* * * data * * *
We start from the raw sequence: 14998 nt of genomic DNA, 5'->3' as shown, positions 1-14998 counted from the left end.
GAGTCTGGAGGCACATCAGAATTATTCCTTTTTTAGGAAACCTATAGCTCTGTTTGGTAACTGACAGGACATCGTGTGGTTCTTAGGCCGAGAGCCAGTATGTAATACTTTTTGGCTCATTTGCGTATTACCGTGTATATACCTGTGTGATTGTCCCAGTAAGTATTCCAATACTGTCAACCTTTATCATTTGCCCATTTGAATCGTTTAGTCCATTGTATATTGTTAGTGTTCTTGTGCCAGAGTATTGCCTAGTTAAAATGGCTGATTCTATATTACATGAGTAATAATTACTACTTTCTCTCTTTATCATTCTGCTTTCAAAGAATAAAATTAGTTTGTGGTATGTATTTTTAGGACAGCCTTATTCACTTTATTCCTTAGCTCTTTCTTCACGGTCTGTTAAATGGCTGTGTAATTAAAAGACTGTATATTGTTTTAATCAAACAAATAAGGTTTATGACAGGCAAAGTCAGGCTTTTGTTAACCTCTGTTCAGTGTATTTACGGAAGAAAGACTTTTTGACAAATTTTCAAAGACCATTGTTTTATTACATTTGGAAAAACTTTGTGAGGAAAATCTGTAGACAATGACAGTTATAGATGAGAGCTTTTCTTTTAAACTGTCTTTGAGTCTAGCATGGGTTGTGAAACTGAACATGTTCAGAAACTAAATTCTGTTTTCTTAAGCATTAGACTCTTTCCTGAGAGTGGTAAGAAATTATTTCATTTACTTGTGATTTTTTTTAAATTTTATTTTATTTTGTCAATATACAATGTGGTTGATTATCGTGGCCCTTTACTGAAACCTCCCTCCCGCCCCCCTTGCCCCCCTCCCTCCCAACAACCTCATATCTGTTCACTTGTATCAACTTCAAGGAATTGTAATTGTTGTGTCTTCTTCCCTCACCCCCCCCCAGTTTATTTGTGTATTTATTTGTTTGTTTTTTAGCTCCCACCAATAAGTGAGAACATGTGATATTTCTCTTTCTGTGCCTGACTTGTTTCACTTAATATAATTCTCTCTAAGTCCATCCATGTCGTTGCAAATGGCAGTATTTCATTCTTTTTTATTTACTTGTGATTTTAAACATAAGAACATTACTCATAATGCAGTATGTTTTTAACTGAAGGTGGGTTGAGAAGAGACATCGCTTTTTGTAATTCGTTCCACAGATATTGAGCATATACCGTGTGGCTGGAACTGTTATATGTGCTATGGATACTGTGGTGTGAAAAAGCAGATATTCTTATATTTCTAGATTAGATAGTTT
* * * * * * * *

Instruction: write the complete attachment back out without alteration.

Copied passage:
We start from the raw sequence: 14998 nt of genomic DNA, 5'->3' as shown, positions 1-14998 counted from the left end.
GAGTCTGGAGGCACATCAGAATTATTCCTTTTTTAGGAAACCTATAGCTCTGTTTGGTAACTGACAGGACATCGTGTGGTTCTTAGGCCGAGAGCCAGTATGTAATACTTTTTGGCTCATTTGCGTATTACCGTGTATATACCTGTGTGATTGTCCCAGTAAGTATTCCAATACTGTCAACCTTTATCATTTGCCCATTTGAATCGTTTAGTCCATTGTATATTGTTAGTGTTCTTGTGCCAGAGTATTGCCTAGTTAAAATGGCTGATTCTATATTACATGAGTAATAATTACTACTTTCTCTCTTTATCATTCTGCTTTCAAAGAATAAAATTAGTTTGTGGTATGTATTTTTAGGACAGCCTTATTCACTTTATTCCTTAGCTCTTTCTTCACGGTCTGTTAAATGGCTGTGTAATTAAAAGACTGTATATTGTTTTAATCAAACAAATAAGGTTTATGACAGGCAAAGTCAGGCTTTTGTTAACCTCTGTTCAGTGTATTTACGGAAGAAAGACTTTTTGACAAATTTTCAAAGACCATTGTTTTATTACATTTGGAAAAACTTTGTGAGGAAAATCTGTAGACAATGACAGTTATAGATGAGAGCTTTTCTTTTAAACTGTCTTTGAGTCTAGCATGGGTTGTGAAACTGAACATGTTCAGAAACTAAATTCTGTTTTCTTAAGCATTAGACTCTTTCCTGAGAGTGGTAAGAAATTATTTCATTTACTTGTGATTTTTTTTAAATTTTATTTTATTTTGTCAATATACAATGTGGTTGATTATCGTGGCCCTTTACTGAAACCTCCCTCCCGCCCCCCTTGCCCCCCTCCCTCCCAACAACCTCATATCTGTTCACTTGTATCAACTTCAAGGAATTGTAATTGTTGTGTCTTCTTCCCTCACCCCCCCCCAGTTTATTTGTGTATTTATTTGTTTGTTTTTTAGCTCCCACCAATAAGTGAGAACATGTGATATTTCTCTTTCTGTGCCTGACTTGTTTCACTTAATATAATTCTCTCTAAGTCCATCCATGTCGTTGCAAATGGCAGTATTTCATTCTTTTTTATTTACTTGTGATTTTAAACATAAGAACATTACTCATAATGCAGTATGTTTTTAACTGAAGGTGGGTTGAGAAGAGACATCGCTTTTTGTAATTCGTTCCACAGATATTGAGCATATACCGTGTGGCTGGAACTGTTATATGTGCTATGGATACTGTGGTGTGAAAAAGCAGATATTCTTATATTTCTAGATTAGATAGTTT